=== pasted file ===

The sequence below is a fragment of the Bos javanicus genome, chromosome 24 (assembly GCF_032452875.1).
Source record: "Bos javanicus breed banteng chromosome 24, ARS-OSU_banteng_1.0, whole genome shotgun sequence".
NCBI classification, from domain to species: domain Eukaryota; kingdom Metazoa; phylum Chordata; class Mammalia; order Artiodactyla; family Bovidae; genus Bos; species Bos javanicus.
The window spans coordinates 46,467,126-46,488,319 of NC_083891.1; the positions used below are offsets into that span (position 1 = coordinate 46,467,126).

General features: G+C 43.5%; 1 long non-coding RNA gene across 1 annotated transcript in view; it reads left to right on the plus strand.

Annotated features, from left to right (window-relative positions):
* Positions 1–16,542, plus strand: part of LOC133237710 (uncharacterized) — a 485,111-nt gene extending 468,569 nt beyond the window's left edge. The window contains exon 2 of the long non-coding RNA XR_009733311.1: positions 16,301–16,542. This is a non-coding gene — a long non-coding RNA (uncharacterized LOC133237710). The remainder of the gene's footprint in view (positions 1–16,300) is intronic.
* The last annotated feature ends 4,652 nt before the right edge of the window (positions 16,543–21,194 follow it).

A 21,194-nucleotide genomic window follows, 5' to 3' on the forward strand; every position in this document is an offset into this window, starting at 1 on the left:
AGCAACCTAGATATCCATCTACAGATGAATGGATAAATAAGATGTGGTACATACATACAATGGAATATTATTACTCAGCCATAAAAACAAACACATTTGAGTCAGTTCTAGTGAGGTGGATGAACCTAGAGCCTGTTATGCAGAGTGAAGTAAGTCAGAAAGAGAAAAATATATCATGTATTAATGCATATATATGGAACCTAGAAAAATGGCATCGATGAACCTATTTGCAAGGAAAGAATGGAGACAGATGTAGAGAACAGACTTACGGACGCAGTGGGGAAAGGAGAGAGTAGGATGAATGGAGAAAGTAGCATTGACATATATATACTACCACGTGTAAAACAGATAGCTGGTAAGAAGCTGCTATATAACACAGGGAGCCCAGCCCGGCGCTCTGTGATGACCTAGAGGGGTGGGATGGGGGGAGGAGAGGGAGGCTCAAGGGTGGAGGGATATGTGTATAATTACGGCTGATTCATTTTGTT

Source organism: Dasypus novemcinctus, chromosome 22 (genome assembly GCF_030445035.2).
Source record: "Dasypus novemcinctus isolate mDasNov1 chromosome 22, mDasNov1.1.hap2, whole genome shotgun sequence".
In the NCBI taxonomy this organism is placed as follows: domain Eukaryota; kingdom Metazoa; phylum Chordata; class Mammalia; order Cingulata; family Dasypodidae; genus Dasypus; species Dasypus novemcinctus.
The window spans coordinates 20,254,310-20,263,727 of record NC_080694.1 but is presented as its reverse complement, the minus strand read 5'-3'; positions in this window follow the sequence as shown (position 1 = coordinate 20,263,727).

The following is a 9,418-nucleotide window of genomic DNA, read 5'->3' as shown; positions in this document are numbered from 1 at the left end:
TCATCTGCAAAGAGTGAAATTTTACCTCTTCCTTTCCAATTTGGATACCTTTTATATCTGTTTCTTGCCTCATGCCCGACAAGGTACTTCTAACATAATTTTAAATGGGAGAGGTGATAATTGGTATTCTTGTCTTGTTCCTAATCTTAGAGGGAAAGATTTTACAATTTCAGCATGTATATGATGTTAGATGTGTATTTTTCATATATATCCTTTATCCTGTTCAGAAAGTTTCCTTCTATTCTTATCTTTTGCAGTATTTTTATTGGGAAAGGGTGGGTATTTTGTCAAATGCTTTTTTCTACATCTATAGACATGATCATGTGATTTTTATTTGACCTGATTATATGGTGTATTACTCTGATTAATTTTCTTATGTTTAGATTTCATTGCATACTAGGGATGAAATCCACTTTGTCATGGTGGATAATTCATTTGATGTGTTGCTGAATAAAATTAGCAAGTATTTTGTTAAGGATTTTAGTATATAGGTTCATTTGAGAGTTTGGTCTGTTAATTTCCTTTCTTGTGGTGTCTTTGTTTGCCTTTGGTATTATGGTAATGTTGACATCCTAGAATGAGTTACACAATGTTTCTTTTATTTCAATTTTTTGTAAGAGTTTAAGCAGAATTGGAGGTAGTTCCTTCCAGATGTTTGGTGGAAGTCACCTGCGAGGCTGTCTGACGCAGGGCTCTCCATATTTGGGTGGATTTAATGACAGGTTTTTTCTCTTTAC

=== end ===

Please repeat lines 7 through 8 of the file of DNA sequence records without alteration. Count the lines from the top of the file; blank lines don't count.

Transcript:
* Positions 1–16,542, plus strand: part of LOC133237710 (uncharacterized) — a 485,111-nt gene extending 468,569 nt beyond the window's left edge. The window contains exon 2 of the long non-coding RNA XR_009733311.1: positions 16,301–16,542. This is a non-coding gene — a long non-coding RNA (uncharacterized LOC133237710). The remainder of the gene's footprint in view (positions 1–16,300) is intronic.
* The last annotated feature ends 4,652 nt before the right edge of the window (positions 16,543–21,194 follow it).